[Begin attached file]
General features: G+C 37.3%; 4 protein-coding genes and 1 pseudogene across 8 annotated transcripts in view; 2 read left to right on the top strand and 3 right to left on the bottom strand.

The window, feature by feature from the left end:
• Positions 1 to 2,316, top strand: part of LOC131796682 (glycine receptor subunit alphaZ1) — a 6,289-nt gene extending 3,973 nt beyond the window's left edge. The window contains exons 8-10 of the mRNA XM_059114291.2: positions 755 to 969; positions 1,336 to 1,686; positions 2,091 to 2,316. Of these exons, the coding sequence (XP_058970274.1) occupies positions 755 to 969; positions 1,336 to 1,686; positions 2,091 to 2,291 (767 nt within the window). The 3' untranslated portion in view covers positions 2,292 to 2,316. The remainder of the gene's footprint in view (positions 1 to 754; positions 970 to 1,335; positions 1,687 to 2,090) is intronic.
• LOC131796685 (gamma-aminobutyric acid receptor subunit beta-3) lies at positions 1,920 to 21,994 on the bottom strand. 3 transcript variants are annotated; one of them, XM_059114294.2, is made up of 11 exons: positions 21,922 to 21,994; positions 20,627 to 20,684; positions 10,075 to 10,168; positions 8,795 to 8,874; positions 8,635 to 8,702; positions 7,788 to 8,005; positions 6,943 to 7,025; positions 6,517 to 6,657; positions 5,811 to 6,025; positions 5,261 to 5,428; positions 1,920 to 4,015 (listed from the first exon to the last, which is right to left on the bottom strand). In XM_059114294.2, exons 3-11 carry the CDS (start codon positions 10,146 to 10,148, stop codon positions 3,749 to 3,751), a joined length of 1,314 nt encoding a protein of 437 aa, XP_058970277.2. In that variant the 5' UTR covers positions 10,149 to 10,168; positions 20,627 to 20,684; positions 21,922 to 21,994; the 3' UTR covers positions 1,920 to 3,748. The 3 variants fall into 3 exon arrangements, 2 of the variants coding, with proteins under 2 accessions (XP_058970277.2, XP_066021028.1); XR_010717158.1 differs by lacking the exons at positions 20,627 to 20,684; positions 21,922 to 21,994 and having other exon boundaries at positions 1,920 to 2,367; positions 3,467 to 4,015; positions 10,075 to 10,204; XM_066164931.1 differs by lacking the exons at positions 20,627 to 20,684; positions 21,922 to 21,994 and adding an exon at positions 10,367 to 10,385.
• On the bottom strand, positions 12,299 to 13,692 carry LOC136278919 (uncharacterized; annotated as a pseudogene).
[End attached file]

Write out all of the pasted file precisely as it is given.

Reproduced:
General features: G+C 37.3%; 4 protein-coding genes and 1 pseudogene across 8 annotated transcripts in view; 2 read left to right on the top strand and 3 right to left on the bottom strand.

The window, feature by feature from the left end:
• Positions 1 to 2,316, top strand: part of LOC131796682 (glycine receptor subunit alphaZ1) — a 6,289-nt gene extending 3,973 nt beyond the window's left edge. The window contains exons 8-10 of the mRNA XM_059114291.2: positions 755 to 969; positions 1,336 to 1,686; positions 2,091 to 2,316. Of these exons, the coding sequence (XP_058970274.1) occupies positions 755 to 969; positions 1,336 to 1,686; positions 2,091 to 2,291 (767 nt within the window). The 3' untranslated portion in view covers positions 2,292 to 2,316. The remainder of the gene's footprint in view (positions 1 to 754; positions 970 to 1,335; positions 1,687 to 2,090) is intronic.
• LOC131796685 (gamma-aminobutyric acid receptor subunit beta-3) lies at positions 1,920 to 21,994 on the bottom strand. 3 transcript variants are annotated; one of them, XM_059114294.2, is made up of 11 exons: positions 21,922 to 21,994; positions 20,627 to 20,684; positions 10,075 to 10,168; positions 8,795 to 8,874; positions 8,635 to 8,702; positions 7,788 to 8,005; positions 6,943 to 7,025; positions 6,517 to 6,657; positions 5,811 to 6,025; positions 5,261 to 5,428; positions 1,920 to 4,015 (listed from the first exon to the last, which is right to left on the bottom strand). In XM_059114294.2, exons 3-11 carry the CDS (start codon positions 10,146 to 10,148, stop codon positions 3,749 to 3,751), a joined length of 1,314 nt encoding a protein of 437 aa, XP_058970277.2. In that variant the 5' UTR covers positions 10,149 to 10,168; positions 20,627 to 20,684; positions 21,922 to 21,994; the 3' UTR covers positions 1,920 to 3,748. The 3 variants fall into 3 exon arrangements, 2 of the variants coding, with proteins under 2 accessions (XP_058970277.2, XP_066021028.1); XR_010717158.1 differs by lacking the exons at positions 20,627 to 20,684; positions 21,922 to 21,994 and having other exon boundaries at positions 1,920 to 2,367; positions 3,467 to 4,015; positions 10,075 to 10,204; XM_066164931.1 differs by lacking the exons at positions 20,627 to 20,684; positions 21,922 to 21,994 and adding an exon at positions 10,367 to 10,385.
• On the bottom strand, positions 12,299 to 13,692 carry LOC136278919 (uncharacterized; annotated as a pseudogene).